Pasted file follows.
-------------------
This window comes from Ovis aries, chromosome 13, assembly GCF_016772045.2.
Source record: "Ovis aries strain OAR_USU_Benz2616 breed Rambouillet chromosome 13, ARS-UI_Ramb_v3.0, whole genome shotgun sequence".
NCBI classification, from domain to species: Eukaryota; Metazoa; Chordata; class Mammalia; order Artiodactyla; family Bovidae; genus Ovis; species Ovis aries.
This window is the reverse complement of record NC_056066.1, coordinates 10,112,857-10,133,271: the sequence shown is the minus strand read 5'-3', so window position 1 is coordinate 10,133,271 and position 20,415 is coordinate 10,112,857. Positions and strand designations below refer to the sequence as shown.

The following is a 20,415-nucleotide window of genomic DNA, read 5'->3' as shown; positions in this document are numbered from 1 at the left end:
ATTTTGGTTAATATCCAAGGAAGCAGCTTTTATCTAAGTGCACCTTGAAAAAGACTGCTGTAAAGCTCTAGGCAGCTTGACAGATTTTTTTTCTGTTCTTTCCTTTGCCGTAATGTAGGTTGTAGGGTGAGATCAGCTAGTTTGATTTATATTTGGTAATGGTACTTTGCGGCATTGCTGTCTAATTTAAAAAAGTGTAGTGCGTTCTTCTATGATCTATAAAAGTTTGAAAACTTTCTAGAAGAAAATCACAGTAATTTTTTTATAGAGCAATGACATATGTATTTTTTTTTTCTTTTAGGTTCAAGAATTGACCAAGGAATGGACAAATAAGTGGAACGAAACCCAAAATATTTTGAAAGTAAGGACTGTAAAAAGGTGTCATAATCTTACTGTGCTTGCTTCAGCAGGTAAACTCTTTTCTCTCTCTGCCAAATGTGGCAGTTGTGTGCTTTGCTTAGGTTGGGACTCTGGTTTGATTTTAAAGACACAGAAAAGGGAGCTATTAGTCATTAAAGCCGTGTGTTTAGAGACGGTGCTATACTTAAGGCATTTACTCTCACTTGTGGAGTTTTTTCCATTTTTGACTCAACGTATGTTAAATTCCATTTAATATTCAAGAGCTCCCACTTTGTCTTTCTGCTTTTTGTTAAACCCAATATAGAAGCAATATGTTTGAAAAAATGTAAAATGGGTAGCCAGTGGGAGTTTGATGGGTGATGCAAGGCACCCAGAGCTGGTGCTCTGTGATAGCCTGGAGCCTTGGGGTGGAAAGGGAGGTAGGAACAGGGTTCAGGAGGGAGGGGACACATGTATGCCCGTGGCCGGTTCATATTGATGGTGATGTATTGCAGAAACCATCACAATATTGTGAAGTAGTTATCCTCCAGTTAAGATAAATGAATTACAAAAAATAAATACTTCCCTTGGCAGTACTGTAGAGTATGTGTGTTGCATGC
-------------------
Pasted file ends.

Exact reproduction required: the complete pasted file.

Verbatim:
This window comes from Ovis aries, chromosome 13, assembly GCF_016772045.2.
Source record: "Ovis aries strain OAR_USU_Benz2616 breed Rambouillet chromosome 13, ARS-UI_Ramb_v3.0, whole genome shotgun sequence".
NCBI classification, from domain to species: Eukaryota; Metazoa; Chordata; class Mammalia; order Artiodactyla; family Bovidae; genus Ovis; species Ovis aries.
This window is the reverse complement of record NC_056066.1, coordinates 10,112,857-10,133,271: the sequence shown is the minus strand read 5'-3', so window position 1 is coordinate 10,133,271 and position 20,415 is coordinate 10,112,857. Positions and strand designations below refer to the sequence as shown.

The following is a 20,415-nucleotide window of genomic DNA, read 5'->3' as shown; positions in this document are numbered from 1 at the left end:
ATTTTGGTTAATATCCAAGGAAGCAGCTTTTATCTAAGTGCACCTTGAAAAAGACTGCTGTAAAGCTCTAGGCAGCTTGACAGATTTTTTTTCTGTTCTTTCCTTTGCCGTAATGTAGGTTGTAGGGTGAGATCAGCTAGTTTGATTTATATTTGGTAATGGTACTTTGCGGCATTGCTGTCTAATTTAAAAAAGTGTAGTGCGTTCTTCTATGATCTATAAAAGTTTGAAAACTTTCTAGAAGAAAATCACAGTAATTTTTTTATAGAGCAATGACATATGTATTTTTTTTTTCTTTTAGGTTCAAGAATTGACCAAGGAATGGACAAATAAGTGGAACGAAACCCAAAATATTTTGAAAGTAAGGACTGTAAAAAGGTGTCATAATCTTACTGTGCTTGCTTCAGCAGGTAAACTCTTTTCTCTCTCTGCCAAATGTGGCAGTTGTGTGCTTTGCTTAGGTTGGGACTCTGGTTTGATTTTAAAGACACAGAAAAGGGAGCTATTAGTCATTAAAGCCGTGTGTTTAGAGACGGTGCTATACTTAAGGCATTTACTCTCACTTGTGGAGTTTTTTCCATTTTTGACTCAACGTATGTTAAATTCCATTTAATATTCAAGAGCTCCCACTTTGTCTTTCTGCTTTTTGTTAAACCCAATATAGAAGCAATATGTTTGAAAAAATGTAAAATGGGTAGCCAGTGGGAGTTTGATGGGTGATGCAAGGCACCCAGAGCTGGTGCTCTGTGATAGCCTGGAGCCTTGGGGTGGAAAGGGAGGTAGGAACAGGGTTCAGGAGGGAGGGGACACATGTATGCCCGTGGCCGGTTCATATTGATGGTGATGTATTGCAGAAACCATCACAATATTGTGAAGTAGTTATCCTCCAGTTAAGATAAATGAATTACAAAAAATAAATACTTCCCTTGGCAGTACTGTAGAGTATGTGTGTTGCATGC